Monday, June 3, 2013


Tapestry ran a segment called, "A Love Supreme: God in the Music of John Coltrane" and then a few days later I spotted the graphic novel by Pablo Parisi on a co-worker's desk.

The graphic novel format was the perfect medium for a Coltrane biography. It slowed down some moments to a second, and then punched  quickly through decades; telling the story out of sequence and then returning to a linear tale. It was a "fast" read, but far from forgettable.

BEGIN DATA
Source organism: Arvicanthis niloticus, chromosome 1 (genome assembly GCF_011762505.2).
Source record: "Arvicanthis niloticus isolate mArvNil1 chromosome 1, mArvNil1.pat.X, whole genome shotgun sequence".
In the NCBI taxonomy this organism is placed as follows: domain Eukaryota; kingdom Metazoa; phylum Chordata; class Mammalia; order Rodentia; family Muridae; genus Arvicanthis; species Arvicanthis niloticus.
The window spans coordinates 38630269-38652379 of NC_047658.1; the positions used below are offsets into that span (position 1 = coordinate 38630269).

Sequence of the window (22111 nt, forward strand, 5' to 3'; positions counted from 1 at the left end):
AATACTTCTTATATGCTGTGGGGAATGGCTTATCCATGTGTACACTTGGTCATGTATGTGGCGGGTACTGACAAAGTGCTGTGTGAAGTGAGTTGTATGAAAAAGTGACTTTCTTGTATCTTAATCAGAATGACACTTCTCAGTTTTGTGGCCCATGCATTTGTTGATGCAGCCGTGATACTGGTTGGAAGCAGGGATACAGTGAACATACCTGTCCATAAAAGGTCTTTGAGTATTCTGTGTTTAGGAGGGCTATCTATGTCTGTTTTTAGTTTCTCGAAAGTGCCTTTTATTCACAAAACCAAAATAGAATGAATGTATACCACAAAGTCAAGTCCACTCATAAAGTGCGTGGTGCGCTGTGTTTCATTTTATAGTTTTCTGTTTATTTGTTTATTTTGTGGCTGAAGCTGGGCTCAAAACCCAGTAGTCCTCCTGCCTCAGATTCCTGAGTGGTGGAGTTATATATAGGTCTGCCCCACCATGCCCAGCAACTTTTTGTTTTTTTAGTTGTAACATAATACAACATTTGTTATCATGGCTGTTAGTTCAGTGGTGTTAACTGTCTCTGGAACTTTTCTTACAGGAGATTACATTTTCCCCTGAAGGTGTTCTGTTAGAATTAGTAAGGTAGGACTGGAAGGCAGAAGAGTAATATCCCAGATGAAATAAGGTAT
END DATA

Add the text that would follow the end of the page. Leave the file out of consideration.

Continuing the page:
I've been enjoying the sounds of Coltrane courtesy You Tube, of the albums A Love Supreme  and Blue Train.

Alabama is patterned after Martin Luther King's funeral speech for those that died in the 1963 Birmingham church bombing:
Midway through the song, mirroring the point where King transforms his mourning into a statement of renewed determination for the struggle against racism, Elvin Jones's drumming rises from a whisper to a pounding rage. He wanted this crescendo to signify the rising of the civil rights movement.
- Democratic Underground

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